The iSeries Blog

Jun 23 2008   3:56PM GMT

History repeating itself? A look at the 20th anniversary of AS/400

Mark Fontecchio Mark Fontecchio Profile: Mark Fontecchio

This year, as many of you know, is the 20th anniversary of the introduction of AS/400. This weekend IBM held a big celebration at its campus up in Rochester, Minn. in celebration of the anniversary. But 20 years ago, not everyone was celebrating.

When System/36 and System/38 merged to become the AS/400 back in 1988, the higher-end customers were pleased, but not all the smaller ones were. This according to Frank Soltis, the chief scientist of System i who has been working on the AS/400 platform since it still had the codename of “Silverlake.” Soltis spoke during a Webcast last week hosted by Tango/04, a System i server monitoring software company.

“System/36 folks absolutely refused to buy AS/400 for many years,” Soltis said.

Twenty years later, System i and p have merged to become Power Systems, and similar consternation exists among users. The high-end ones tend to like the merger, Soltis said, while the smaller customers are worried that they’re losing their business computing platform.

So will all the System i users become Power System converts? Perhaps not, but predictions of the platform’s demise may be premature.

It is striking to see how far the platform has come in 20 years. Ian Jarman, the System i product manager, said that the first AS/400 machine, the B10, was rated at 3 cpw (commercial processing workload). A new Power6 that runs i5/OS, the 595, is rated at 300,000 cpw.

Soltis said during the Webcast that if someone had asked him 20 years ago what he’d be doing in 20 years, he certainly would not have guessed that he’d still be working on the AS/400. So what about 20 years from now? Jarman said this:

“I’m very confident that we can take our applications forward into any generation of technology to come and we’ve made investments with Power systems. I can’t predict the future but we have positioned it to really move wherever the mainstream moves.”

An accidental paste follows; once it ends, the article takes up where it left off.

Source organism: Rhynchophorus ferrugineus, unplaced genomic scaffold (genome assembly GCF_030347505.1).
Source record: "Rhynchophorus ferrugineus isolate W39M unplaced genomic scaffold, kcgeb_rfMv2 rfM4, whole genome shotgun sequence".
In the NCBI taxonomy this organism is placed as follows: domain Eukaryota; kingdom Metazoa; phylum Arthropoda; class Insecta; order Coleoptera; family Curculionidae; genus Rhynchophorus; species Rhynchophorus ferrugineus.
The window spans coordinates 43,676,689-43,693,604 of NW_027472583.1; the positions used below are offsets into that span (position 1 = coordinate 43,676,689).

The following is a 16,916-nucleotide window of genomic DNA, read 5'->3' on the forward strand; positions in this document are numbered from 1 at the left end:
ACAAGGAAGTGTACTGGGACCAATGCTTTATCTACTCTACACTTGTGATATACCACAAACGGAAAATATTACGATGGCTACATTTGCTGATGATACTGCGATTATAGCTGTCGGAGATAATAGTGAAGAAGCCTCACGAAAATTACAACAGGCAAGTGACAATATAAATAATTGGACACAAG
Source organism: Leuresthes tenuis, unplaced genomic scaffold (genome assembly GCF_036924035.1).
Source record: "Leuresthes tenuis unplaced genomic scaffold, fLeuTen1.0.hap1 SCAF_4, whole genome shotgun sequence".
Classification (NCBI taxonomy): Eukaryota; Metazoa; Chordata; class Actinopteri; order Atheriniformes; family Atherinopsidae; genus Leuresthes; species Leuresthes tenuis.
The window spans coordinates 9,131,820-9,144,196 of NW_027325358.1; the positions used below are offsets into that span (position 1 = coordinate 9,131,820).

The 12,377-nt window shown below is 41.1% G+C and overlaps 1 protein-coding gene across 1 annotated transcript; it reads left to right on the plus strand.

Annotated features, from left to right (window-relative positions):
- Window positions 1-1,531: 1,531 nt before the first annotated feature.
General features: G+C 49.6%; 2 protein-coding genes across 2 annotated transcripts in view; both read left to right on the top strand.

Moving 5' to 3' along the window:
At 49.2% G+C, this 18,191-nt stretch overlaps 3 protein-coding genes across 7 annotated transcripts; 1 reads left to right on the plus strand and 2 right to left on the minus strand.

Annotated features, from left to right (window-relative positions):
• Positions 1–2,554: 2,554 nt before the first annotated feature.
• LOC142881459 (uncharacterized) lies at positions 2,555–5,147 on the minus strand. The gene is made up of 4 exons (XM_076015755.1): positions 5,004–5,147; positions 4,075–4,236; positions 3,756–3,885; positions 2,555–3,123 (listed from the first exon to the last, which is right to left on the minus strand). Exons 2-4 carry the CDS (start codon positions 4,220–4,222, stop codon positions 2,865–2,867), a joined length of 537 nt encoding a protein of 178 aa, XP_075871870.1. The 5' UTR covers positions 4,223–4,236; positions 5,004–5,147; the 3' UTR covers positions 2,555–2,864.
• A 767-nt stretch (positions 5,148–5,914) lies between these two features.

Other Soltis anniversaries

Soltis is celebrating other work-related anniversaries this year with IBM. This October is the 30th anniversary of System/38, one of the precursors to the AS/400. And then in November, Soltis is celebrating 40 years of working full-time with IBM. His first assignment? To create a replacement for the System/3 minicomputer, which ended up being the System/38, which ended up being the AS/400, iSeries, System i and now Power Systems.

“Even my children point out to me that in all my 40 years at IBM, I’ve only really worked on one product,” he said.

Regrets?

Soltis revealed that when IBM decided to merge System i and p, the opportunity arose to re-rename the operating system from i5/OS back to OS400. Soltis opposed the reversion, agreeing with most at IBM that “going backward was a bad thing.” Still, all the renaming has given Soltis some regrets.

“If there was something I could do, it would be to undo all the renaming,” he said.

The future, according to Frank Soltis

Some things to look for, both from IBM, its customers, and the server market in general, according to Soltis:

  • “In the future one of the things we’re looking to do is move toward special purpose processors. As a result, one of the things we have done is worked out the design of the next generation of Power technology called Power7. If you look at Power7, it’s not just Power anymore. It’s Power plus a lot of these special purpose processors.”
  • “Back in 2001, we were having negotiations with Microsoft to run Windows on Power…Over the last several years, Microsoft has been busy moving to 64-bit platforms. As a result, very little has happened with running Windows on Power…We certainly don’t see anything in the near future with Windows running on Power.”
  • On the System i blade: “A lot of our customers don’t have blades, and personally I don’t see a lot of them moving to a blade environment. Yes, we’re going to support blades where it makes sense, but also support the fully integrated system as we always have.”
  • “Personally I believe over the next couple years there will only be two vendors of processing technology (in business computing)…I’m a firm believer that Intel and IBM will be the two main ones or only ones…”

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